With Castro’s death, Cuba and US should work to mend ties
The two nations have been at loggerheads for more than half a century; it’s time for them to put the past behind
The cold war divided the world into communist and anti-communist, right and wrong, heroes and villains. Fidel Castro and Cuba, the speck of a Caribbean island he ruled for half a century, was for many people at the centre, casting an outsized ideological shadow. Yet even when that era ended with China embracing a market economy, the Berlin Wall falling and Castro’s staunch ally, the Soviet Union, collapsing, he still clung to his beliefs and sought confrontation, no matter how much Cubans suffered. With his death at the age of 90 comes a chance for all involved to put the past behind and look ahead to reform and development.
Charisma and revolutionary zeal made Castro a living legend. He fought off the might of the US time and again, overthrowing the corrupt dictator it supported in Cuba to seize power in 1959, fending off an invasion attempt two years later that had Washington and Moscow on the brink of nuclear war, defying a crippling economic embargo and evading assassination attempts. He used his influence to spread his ideas throughout Latin America, sent Cuba’s doctors to tend the world’s sick and its army to far-off conflicts in Angola and Namibia, in the process helping bring an end to apartheid in South Africa. Dressed in green military fatigues, the bearded, cigar-smoking former rebel was an icon and inspiration to some, a despot and hated figure to others.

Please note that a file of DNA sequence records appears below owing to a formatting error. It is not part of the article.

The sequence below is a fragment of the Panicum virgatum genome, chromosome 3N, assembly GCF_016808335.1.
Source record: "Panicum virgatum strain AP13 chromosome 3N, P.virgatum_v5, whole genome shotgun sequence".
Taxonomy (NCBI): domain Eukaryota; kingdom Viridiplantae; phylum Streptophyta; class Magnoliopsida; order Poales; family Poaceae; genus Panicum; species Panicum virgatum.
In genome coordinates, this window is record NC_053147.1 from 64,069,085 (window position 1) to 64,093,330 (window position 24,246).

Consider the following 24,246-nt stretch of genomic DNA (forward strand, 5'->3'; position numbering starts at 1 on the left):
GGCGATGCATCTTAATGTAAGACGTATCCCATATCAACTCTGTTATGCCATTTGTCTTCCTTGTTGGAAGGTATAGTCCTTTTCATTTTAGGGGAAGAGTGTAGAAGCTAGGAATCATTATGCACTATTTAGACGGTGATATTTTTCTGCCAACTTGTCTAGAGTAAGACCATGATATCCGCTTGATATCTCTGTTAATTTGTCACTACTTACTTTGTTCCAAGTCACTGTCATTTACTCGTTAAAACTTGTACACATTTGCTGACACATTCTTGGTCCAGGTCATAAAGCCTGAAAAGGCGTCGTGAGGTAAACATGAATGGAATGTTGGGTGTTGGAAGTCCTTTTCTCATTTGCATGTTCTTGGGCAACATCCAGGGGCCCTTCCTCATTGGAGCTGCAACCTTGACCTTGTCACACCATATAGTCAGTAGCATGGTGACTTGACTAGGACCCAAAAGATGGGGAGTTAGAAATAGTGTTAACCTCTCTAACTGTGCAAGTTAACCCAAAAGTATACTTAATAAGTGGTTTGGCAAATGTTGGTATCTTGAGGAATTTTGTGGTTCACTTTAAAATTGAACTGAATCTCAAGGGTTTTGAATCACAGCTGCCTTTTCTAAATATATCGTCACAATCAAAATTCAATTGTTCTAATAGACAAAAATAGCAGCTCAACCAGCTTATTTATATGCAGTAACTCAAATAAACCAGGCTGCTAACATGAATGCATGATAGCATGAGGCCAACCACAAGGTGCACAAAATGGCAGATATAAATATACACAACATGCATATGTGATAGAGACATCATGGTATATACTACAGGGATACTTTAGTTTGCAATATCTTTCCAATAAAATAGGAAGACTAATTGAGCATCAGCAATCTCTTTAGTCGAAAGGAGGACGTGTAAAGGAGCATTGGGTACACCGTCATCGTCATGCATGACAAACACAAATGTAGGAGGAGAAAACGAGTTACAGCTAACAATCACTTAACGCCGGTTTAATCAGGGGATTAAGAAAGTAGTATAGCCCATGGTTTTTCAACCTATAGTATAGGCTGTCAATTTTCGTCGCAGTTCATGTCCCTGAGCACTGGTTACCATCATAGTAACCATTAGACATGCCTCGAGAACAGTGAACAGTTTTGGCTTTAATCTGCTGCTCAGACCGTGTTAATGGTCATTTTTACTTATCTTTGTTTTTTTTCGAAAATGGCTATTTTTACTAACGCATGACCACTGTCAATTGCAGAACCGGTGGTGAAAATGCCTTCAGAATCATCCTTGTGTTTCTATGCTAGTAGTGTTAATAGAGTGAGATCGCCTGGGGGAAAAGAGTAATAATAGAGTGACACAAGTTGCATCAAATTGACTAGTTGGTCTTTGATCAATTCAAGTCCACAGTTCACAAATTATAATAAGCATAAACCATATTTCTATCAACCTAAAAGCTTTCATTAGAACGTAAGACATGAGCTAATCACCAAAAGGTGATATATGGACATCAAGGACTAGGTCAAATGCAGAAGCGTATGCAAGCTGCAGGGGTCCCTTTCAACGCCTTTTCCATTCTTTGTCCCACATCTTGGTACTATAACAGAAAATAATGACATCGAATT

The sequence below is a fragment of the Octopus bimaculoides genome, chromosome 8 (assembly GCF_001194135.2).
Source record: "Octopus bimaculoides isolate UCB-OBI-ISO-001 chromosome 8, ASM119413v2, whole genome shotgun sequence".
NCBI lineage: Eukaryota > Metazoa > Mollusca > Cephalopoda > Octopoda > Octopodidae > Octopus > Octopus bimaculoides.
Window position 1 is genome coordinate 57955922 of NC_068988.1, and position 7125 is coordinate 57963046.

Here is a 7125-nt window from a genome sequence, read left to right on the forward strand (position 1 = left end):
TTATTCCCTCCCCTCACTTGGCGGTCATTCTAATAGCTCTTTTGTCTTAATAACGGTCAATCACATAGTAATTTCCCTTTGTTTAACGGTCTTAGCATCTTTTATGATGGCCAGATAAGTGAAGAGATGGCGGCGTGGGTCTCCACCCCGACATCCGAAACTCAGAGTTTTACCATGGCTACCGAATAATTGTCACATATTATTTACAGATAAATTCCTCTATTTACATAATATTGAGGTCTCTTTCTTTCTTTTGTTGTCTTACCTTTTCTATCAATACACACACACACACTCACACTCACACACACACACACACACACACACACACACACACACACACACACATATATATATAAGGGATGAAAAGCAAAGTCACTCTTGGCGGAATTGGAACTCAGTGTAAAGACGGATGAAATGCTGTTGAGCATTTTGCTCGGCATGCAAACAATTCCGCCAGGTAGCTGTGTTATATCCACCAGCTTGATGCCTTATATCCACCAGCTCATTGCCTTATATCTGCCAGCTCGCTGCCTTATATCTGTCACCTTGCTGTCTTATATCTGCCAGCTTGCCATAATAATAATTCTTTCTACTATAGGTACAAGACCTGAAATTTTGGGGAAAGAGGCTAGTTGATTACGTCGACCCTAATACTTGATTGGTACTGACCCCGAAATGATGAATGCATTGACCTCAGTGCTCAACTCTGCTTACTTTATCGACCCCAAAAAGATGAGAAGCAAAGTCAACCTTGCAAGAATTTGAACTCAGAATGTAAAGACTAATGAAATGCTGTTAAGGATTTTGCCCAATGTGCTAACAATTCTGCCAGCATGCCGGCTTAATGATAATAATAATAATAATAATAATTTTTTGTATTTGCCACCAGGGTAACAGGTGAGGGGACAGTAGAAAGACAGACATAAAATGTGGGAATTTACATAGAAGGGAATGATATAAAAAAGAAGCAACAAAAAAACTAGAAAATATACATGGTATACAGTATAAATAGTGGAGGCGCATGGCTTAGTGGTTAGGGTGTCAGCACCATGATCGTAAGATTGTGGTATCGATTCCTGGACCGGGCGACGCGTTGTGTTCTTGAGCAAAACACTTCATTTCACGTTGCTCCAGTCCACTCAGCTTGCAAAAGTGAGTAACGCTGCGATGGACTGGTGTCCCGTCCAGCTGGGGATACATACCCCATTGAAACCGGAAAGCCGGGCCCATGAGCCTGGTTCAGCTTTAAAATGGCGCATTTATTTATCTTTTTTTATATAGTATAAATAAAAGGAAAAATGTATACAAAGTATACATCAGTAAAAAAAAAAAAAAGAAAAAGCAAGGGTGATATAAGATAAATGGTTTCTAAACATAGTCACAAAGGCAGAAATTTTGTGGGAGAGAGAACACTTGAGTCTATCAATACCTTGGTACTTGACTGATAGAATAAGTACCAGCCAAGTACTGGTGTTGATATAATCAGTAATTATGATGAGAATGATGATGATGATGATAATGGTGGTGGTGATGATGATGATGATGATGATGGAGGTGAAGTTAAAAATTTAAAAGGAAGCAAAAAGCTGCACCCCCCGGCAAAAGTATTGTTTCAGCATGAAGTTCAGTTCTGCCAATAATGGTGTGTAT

President Xi Jinping (習近平) said Chinese had “lost a close comrade and sincere friend”, while the socialist leader of Venezuela, Nicolas Maduro, urged revolutionaries to follow Castro’s legacy. But in the US, where one-fifth of the world’s 14 million Cubans live in exile, his passing was largely met with elation. Outgoing US President Barack Obama has been trying to mend ties, restoring diplomatic relations last year and forging tourism and trade links, although Congress has yet to lift the embargo. His successor, Donald Trump, offers uncertainty about whether he will continue the efforts, calling Castro “a brutal dictator”.
Castro brought Western-standard health care and literacy rates to his nation, but jailed and executed opponents and took rights and freedoms. The loss of Soviet support brought poverty and hardship. Sickness forced him to give up power to his brother, Raul Castro, in 2008 and modest economic reforms have since been instituted. The cold war ended long ago, though, and now, a giant of that era who clung to its thinking has passed as well. It is time for Cuba and the US to also look forward.